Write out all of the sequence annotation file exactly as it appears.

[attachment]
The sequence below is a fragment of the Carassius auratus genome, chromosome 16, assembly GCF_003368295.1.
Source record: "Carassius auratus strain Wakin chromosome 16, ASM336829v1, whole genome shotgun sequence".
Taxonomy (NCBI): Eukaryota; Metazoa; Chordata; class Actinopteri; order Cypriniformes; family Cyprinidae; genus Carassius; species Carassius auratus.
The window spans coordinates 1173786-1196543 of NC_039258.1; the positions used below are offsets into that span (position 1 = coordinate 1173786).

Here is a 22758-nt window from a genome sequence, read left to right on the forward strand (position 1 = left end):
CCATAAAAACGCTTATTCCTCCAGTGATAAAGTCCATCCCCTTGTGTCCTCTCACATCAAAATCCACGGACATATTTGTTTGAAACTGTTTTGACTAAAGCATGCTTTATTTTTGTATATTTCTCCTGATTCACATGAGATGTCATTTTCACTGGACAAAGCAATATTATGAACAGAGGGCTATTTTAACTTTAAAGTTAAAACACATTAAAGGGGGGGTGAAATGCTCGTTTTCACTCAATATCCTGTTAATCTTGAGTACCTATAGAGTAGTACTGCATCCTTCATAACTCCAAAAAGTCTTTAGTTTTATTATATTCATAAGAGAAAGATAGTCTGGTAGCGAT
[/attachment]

The sequence below is a fragment of the Carassius auratus genome, chromosome 16, assembly GCF_003368295.1.
Source record: "Carassius auratus strain Wakin chromosome 16, ASM336829v1, whole genome shotgun sequence".
Taxonomy (NCBI): Eukaryota; Metazoa; Chordata; class Actinopteri; order Cypriniformes; family Cyprinidae; genus Carassius; species Carassius auratus.
The window spans coordinates 1173786-1196543 of NC_039258.1; the positions used below are offsets into that span (position 1 = coordinate 1173786).

Here is a 22758-nt window from a genome sequence, read left to right on the forward strand (position 1 = left end):
CCATAAAAACGCTTATTCCTCCAGTGATAAAGTCCATCCCCTTGTGTCCTCTCACATCAAAATCCACGGACATATTTGTTTGAAACTGTTTTGACTAAAGCATGCTTTATTTTTGTATATTTCTCCTGATTCACATGAGATGTCATTTTCACTGGACAAAGCAATATTATGAACAGAGGGCTATTTTAACTTTAAAGTTAAAACACATTAAAGGGGGGGTGAAATGCTCGTTTTCACTCAATATCCTGTTAATCTTGAGTACCTATAGAGTAGTACTGCATCCTTCATAACTCCAAAAAGTCTTTAGTTTTATTATATTCATAAGAGAAAGATAGTCTGGTAGCGAT